Cheering the darkness; and deep empty tombs,
And dells, and mould'ring shrines, with old decay
Rustic and green, and wide-em bow'ring shades,
Shot from the crooked clefts of nodding tow'rs; 85
A solemn wilderness! with error sweet
I wind the lingering step, where'er the path

Mazy conducts me, which the vulgar foot
O'er sculptures maim'd has made; Anubis, Sphinx,
Idols of antique guise, and horned Pan, 90
Terrific, monstrous shapes! prepost'rous gods
Of fear and ignorance, by the sculptor's hand
Hewn into form, and worshipp'd; as ev'n now
Blindly they worship at their breathless mouths
In varied appellations: men to these 95
(From depth to depth in dark'ning error fall'n)
At length ascrib'd th' Inapplicable Name.
How doth it please and fill the memory
With deeds of brave renown, while on each hand
Historic urns and breathing statues rise, 100
And speaking busts! Sweet Scipio, Marius stern,
Pompey superb, the spirit-stirring form
Of Caesar, raptur'd with the charm of rule
And boundless fame; impatient for exploits,
His eager eyes upcast, he soars in thought 105
Above all height: and his own Brutus see,
Desponding Brutus! dubious of the right,
In evil days of faith, of public weal,
Solicitous and sad. Thy next regard
Be Tully's graceful attitude; uprais'd,110
His outstretch'd arm he waves, in act to speak
Before the silent masters of the world,
And eloquence arrays him. There behold,
Prepar'd for combat in the front of war,
The pious brothers; jealous Alba stands 115
In fearful expectation of the strife,
And youthful Rome intent: the kindred foes
Fall on each other's neck in silent tears;
In sorrowful benevolence embrace—
Howe'er they soon unsheath the flashing sword 120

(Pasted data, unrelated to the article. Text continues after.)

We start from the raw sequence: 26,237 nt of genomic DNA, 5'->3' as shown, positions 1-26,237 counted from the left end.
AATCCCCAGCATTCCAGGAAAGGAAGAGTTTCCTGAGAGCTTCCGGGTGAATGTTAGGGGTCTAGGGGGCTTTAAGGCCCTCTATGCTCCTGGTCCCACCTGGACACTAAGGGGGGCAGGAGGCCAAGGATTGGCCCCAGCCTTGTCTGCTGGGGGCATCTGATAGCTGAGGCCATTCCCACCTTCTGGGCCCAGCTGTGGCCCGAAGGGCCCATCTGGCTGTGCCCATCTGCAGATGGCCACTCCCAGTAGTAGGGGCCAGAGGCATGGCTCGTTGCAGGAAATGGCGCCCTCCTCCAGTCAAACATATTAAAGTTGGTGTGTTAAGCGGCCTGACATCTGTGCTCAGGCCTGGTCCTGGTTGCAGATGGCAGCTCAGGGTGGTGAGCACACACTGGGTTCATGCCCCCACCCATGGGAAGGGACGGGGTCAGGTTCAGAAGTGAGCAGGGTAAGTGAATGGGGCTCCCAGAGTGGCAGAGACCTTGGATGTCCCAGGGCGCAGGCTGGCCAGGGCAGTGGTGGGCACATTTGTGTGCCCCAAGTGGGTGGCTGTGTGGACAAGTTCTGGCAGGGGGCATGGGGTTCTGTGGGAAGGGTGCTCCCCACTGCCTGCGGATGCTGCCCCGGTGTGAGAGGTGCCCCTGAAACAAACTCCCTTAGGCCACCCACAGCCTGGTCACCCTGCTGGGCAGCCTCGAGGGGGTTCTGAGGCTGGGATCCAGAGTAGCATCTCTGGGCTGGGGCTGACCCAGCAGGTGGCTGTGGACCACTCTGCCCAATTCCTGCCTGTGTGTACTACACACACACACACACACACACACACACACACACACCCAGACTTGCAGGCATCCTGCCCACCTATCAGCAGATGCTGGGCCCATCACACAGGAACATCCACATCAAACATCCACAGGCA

Their country calls to arms; now all in vain
The mother clasps the knee, and ev'n the fair

Now weeps in vain; their country calls to arms.
Such virtue Clelia, Cocles, Manlius, rouz'd;
Such were the Fabii, Decii; so inspir'd125
The Scipios battled, and the Gracchi spoke:
So rose the Roman state. Me now, of these
Deep musing, high ambitious thoughts inflame
Greatly to serve my country, distant land,
And build me virtuous fame; nor shall the dust130
Of these fall'n piles with show of sad decay
Avert the good resolve, mean argument,
The fate alone of matter. Now the brow
We gain enraptur'd; beauteously distinct
The num'rous porticoes and domes upswell,135
With obelisks and columns interpos'd,
And pine, and fir, and oak; so fair a scene
Sees not the dervise from the spiral tomb
Of ancient Chammos, while his eye beholds
Proud Memphis' relics o'er th' Egyptian plain;140
Nor hoary hermit from Hymettus' brow,
Tho' graceful Athens in the vale beneath.
Along the windings of the Muse's stream,
Lucid Ilyssus weeps her silent schools
And groves, unvisited by bard or sage.145
Amid the tow'ry ruins, huge, supreme,
Th' enormous amphitheatre behold,
Mountainous pile! o'er whose capacious womb
Pours the broad firmament its vary'd light,
While from the central floor the seats ascend150
Round above round, slow wid'ning to the verge,
A circuit vast and high; nor less had held
Imperial Rome and her attendant realms,
When, drunk with rule, she will'd the fierce delight,
And op'd the gloomy caverns, whence out rush'd,155
Before th' innumerable shouting crowd,
The fiery madded tyrants of the wilds,

Lions and tigers, wolves and elephants,
And desp'rate men, more fell. Abhorr'd intent!
By frequent converse with familiar death 160
To kindle brutal daring apt for war;
To lock the breast, and steel th' obdurate heart,
Amid the piercing cries of sore distress
Impenetrable. But away thine eye!
Behold yon' steepy cliff; the modern pile165
Perchance may now delight, while that rever'd
In ancient days the page alone declares,
Or narrow coin thro' dim cerulean rust.
The fane was Jove's, its spacious golden roof,
O'er thick-surrounding temples beaming wide,170
Appear'd, as when above the morning hills
Half the round sun ascends, and tower'd aloft,
Sustain'd by columns huge, innumerous
As cedars proud on Canaan's verdant heights
Dark'ning their idols, when Astarte lur'd175